An Ode to the Argentinian Cat

Back in November, a cat adopted us. We didn’t adopt him–he completely adopted us. We were sitting outside, digging in the garden, when I hear a faint mewling coming from under our car.  I see the skinniest orange cat ever crawl out from under and stare at us, mewling. T asked if we should feed him, and remembered we had a leftover empanada in our fridge.


Twenty minutes later, I had a purring, orange fluffball in my lap giving me cat hugs.  We’ve named him Mooch, because we’re pretty sure that he’s a Six Dinner Sid and he is quite insistent with mealtimes.


He is absolutely an outdoor cat.  T is incredibly allergic to cats, so he’s never coming in. But I think he’s cool with being an outdoor kitty. He has no urge to use the litter pan we bought (actually, it’s his naptime spot), and the only times he’s coming in the house are to run from the front door to the back door in order to expedite dinner time and when a bunch of dogs started chasing him and the nearest escape was our front door.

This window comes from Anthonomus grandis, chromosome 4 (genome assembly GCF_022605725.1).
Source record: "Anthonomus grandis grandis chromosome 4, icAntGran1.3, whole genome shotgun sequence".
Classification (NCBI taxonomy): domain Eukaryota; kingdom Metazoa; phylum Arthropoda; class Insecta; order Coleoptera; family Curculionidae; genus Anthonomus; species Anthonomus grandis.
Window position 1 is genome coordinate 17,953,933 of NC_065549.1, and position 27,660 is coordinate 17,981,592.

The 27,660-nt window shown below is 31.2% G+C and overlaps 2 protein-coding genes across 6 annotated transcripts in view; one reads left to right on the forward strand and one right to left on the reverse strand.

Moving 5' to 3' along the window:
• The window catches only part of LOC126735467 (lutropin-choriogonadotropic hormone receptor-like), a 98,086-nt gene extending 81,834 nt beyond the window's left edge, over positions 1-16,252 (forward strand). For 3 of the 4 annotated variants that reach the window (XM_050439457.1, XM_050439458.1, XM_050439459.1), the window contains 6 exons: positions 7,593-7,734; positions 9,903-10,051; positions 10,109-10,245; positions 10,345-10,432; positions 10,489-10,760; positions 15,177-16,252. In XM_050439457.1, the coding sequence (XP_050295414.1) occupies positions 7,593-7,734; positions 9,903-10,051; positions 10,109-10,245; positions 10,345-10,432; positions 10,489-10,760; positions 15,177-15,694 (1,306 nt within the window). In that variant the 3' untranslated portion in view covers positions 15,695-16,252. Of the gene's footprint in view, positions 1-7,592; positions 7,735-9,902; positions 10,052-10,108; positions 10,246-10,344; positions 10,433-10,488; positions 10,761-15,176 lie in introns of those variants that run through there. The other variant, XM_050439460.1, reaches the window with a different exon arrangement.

As the months have gone by, he’s brought the family along. Fred (a girl cat we named before we realized she was very pregnant) and her two kittens (one of whom we’ve named Ferris Mewler) make an appearance, and Derf (who used to be called “Not Fred” because T has a problem distinguishing which tabby cat is which) and her two kittens also swing by the food dish.


This isn’t an uncommon thing–to just place a bowl of food out, but not really “own” any of the cats. Most of the Argentinian cats we’ve encountered have been strays like Fred and Mooch. They just have their regular porches to sleep on, but aren’t terribly friendly. (Except for Mooch, who would like to be involved in everything and loves to be petted.) There’s a completely different theory about animals down here–there are no trap and release or trap and adopt measures. There’s much more of a “live and let live” feel to it.

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Mooch isn’t coming back with us to the States–we know that. I don’t think he would like not having the run of the neighborhood, and he’s clearly not learning litterbox etiquette anytime soon. But for now, he’s a good companion.


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